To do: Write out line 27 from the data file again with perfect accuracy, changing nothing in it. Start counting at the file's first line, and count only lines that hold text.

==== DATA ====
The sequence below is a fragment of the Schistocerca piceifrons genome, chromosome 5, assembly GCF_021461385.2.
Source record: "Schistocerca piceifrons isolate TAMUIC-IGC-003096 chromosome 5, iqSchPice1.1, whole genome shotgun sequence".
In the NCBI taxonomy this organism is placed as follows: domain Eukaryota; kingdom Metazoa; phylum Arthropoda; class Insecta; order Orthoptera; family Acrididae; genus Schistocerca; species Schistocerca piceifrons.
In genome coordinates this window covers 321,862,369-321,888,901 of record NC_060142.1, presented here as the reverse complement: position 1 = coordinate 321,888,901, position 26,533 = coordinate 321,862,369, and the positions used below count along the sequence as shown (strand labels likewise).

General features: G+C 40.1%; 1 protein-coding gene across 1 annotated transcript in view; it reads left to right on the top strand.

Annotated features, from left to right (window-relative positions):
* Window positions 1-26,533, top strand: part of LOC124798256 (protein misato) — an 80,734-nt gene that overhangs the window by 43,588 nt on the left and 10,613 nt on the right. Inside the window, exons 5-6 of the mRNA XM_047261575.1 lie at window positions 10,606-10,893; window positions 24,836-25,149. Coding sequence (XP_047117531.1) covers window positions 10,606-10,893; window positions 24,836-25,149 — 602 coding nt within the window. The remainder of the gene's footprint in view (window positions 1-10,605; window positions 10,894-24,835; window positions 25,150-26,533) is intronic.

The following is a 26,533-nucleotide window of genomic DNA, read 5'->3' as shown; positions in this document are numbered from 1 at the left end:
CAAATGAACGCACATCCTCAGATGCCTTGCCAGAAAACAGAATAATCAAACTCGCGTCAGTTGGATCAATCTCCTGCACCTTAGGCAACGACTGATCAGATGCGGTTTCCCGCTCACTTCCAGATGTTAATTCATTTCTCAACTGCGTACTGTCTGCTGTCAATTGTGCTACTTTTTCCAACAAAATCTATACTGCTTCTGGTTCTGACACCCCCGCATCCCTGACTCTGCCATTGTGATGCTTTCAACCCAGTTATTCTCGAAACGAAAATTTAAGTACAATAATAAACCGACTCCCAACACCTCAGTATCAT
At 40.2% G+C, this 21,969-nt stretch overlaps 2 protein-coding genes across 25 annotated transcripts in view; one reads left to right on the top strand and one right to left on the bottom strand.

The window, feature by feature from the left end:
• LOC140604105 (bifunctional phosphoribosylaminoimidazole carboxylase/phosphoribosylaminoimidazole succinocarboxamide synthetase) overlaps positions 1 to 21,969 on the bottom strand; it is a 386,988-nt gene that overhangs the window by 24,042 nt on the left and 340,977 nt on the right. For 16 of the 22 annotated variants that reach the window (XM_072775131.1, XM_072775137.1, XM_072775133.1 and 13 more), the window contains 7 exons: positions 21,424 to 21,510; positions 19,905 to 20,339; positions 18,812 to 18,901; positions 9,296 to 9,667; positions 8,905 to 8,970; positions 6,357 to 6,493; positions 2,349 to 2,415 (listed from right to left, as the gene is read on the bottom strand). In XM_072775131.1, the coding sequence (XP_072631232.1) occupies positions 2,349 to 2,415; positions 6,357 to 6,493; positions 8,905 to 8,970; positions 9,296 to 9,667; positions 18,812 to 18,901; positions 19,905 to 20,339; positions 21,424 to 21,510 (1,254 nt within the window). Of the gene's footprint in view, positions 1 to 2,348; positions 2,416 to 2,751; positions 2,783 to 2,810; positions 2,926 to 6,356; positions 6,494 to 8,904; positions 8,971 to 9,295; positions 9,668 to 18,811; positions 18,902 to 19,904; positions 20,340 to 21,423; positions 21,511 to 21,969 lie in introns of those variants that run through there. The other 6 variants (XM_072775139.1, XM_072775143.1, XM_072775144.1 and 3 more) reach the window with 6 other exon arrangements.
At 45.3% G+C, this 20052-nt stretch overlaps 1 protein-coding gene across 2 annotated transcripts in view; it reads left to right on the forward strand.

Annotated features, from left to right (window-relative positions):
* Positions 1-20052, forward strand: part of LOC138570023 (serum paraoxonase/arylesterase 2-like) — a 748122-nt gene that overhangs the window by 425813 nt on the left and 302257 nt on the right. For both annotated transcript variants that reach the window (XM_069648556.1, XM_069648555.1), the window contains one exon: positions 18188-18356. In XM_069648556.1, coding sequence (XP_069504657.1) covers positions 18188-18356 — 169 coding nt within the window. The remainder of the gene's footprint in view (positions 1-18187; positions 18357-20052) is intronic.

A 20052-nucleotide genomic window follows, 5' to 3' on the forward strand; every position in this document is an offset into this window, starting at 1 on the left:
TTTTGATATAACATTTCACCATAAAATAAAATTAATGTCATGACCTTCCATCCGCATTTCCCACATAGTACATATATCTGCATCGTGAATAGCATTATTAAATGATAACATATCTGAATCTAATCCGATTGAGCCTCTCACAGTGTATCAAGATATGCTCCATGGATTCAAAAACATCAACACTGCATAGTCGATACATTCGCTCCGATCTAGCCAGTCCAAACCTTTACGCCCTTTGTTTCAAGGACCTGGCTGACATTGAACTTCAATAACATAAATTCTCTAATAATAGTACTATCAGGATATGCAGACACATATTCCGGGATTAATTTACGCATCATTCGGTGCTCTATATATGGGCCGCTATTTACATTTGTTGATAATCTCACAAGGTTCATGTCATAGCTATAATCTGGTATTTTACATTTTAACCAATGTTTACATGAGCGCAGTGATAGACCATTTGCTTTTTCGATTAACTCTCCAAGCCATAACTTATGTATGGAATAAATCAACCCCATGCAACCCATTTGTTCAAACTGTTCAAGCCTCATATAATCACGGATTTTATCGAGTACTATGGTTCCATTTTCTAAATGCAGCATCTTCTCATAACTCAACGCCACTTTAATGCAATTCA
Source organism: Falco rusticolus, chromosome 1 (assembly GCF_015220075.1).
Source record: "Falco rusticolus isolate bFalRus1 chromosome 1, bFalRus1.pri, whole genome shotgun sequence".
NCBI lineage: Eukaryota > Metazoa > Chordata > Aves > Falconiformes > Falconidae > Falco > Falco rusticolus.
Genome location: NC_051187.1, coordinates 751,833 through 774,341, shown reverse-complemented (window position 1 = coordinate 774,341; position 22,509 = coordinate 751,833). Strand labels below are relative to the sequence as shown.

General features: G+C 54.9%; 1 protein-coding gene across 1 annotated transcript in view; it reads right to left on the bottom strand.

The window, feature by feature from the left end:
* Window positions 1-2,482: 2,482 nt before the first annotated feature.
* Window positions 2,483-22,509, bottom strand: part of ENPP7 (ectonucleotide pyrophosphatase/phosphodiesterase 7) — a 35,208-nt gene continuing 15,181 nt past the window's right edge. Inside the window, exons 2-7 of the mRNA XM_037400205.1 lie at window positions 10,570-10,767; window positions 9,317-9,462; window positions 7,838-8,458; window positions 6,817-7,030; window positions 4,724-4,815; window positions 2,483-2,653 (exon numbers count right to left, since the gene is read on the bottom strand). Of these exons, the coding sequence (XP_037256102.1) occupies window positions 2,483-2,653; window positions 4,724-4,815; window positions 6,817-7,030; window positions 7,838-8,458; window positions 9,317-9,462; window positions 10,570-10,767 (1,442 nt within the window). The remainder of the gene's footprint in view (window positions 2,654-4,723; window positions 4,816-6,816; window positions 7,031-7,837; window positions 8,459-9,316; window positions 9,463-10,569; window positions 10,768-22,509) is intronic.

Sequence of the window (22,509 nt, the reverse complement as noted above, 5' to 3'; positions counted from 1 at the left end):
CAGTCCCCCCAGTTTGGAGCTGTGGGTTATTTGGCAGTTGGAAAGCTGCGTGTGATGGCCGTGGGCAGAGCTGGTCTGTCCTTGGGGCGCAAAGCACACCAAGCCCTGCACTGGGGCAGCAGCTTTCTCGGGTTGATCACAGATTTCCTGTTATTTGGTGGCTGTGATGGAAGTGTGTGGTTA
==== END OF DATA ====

CAGTCCCCCCAGTTTGGAGCTGTGGGTTATTTGGCAGTTGGAAAGCTGCGTGTGATGGCCGTGGGCAGAGCTGGTCTGTCCTTGGGGCGCAAAGCACACCAAGCCCTGCACTGGGGCAGCAGCTTTCTCGGGTTGATCACAGATTTCCTGTTATTTGGTGGCTGTGATGGAAGTGTGTGGTTA